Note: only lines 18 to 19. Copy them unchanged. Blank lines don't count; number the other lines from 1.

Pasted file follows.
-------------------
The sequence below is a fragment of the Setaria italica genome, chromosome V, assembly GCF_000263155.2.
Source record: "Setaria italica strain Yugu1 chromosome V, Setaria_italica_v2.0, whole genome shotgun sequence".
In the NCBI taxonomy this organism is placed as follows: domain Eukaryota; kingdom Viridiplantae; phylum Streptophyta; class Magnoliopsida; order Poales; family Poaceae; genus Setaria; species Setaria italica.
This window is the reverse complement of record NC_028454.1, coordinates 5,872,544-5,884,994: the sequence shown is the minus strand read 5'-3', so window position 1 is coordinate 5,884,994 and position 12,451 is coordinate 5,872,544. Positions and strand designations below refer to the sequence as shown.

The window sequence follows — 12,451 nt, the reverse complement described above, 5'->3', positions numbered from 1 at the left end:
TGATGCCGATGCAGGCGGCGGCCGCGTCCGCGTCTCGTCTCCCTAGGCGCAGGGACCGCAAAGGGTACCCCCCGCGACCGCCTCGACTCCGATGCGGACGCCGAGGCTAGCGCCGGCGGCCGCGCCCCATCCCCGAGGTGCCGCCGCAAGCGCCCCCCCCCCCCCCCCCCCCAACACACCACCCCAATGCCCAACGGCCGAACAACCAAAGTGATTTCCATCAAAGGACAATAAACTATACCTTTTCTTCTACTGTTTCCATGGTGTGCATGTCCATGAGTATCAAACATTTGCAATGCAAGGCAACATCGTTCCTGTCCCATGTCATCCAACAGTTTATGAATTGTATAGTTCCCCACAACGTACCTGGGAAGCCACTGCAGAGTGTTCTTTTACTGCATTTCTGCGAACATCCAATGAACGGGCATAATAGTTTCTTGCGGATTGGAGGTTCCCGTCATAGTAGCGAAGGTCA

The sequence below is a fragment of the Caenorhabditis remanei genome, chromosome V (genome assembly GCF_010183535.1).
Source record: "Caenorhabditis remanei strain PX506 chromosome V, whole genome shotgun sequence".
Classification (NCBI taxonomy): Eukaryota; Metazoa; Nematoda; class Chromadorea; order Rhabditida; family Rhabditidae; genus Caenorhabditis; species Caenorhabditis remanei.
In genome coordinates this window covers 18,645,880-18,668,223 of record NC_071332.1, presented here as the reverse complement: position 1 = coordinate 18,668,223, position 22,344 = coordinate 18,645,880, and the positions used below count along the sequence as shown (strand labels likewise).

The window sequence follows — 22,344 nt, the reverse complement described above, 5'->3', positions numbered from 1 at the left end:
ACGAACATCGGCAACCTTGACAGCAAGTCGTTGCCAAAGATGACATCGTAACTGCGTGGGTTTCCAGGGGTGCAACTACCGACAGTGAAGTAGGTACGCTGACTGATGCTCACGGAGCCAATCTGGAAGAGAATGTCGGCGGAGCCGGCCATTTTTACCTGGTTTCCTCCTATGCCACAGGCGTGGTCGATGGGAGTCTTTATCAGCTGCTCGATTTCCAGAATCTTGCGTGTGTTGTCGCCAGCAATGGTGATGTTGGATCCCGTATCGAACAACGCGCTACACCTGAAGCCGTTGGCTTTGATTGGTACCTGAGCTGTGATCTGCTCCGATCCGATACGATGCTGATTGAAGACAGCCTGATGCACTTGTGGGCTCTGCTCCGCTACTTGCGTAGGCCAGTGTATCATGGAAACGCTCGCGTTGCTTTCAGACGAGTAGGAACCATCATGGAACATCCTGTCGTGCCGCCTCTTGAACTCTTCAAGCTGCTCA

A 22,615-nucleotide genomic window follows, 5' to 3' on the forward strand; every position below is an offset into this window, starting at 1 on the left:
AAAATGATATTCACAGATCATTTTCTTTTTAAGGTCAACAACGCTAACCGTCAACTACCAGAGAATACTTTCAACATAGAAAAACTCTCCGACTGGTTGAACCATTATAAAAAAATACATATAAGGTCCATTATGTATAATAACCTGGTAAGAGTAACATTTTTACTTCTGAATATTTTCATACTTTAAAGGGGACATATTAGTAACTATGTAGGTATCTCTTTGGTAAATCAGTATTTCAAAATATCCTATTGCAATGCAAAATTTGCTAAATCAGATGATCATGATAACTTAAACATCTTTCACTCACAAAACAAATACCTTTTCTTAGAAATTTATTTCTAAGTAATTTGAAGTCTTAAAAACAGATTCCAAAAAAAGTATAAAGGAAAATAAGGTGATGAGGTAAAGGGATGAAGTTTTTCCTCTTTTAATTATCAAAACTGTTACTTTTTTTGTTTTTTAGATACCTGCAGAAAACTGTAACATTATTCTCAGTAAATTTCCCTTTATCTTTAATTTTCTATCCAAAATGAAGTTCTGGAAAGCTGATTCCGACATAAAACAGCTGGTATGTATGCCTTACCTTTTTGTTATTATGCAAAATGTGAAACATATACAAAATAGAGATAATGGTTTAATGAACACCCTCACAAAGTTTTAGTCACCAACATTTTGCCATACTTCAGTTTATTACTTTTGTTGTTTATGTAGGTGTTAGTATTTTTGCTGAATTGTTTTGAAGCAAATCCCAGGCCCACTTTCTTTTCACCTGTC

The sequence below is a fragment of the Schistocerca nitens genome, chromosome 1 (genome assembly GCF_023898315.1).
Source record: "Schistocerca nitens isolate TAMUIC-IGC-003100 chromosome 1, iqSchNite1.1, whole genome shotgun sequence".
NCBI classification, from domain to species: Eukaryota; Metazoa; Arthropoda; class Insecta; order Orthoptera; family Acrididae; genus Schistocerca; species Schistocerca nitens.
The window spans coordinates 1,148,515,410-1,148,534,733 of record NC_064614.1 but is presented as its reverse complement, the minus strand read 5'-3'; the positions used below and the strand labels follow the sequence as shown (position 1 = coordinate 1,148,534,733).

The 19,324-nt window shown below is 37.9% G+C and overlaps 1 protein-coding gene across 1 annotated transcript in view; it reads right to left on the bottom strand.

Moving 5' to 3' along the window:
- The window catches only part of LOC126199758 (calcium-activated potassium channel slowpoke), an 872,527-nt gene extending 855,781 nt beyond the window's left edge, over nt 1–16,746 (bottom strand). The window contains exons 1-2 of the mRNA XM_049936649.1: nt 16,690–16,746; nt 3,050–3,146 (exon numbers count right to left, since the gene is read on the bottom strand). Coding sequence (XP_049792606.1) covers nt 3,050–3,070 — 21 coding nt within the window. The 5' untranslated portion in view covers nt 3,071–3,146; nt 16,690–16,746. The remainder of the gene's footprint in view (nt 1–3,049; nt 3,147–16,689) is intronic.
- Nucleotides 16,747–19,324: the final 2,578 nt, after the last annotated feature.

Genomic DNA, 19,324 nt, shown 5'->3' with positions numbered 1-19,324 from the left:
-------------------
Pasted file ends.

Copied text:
The window spans coordinates 1,148,515,410-1,148,534,733 of record NC_064614.1 but is presented as its reverse complement, the minus strand read 5'-3'; the positions used below and the strand labels follow the sequence as shown (position 1 = coordinate 1,148,534,733).

The 19,324-nt window shown below is 37.9% G+C and overlaps 1 protein-coding gene across 1 annotated transcript in view; it reads right to left on the bottom strand.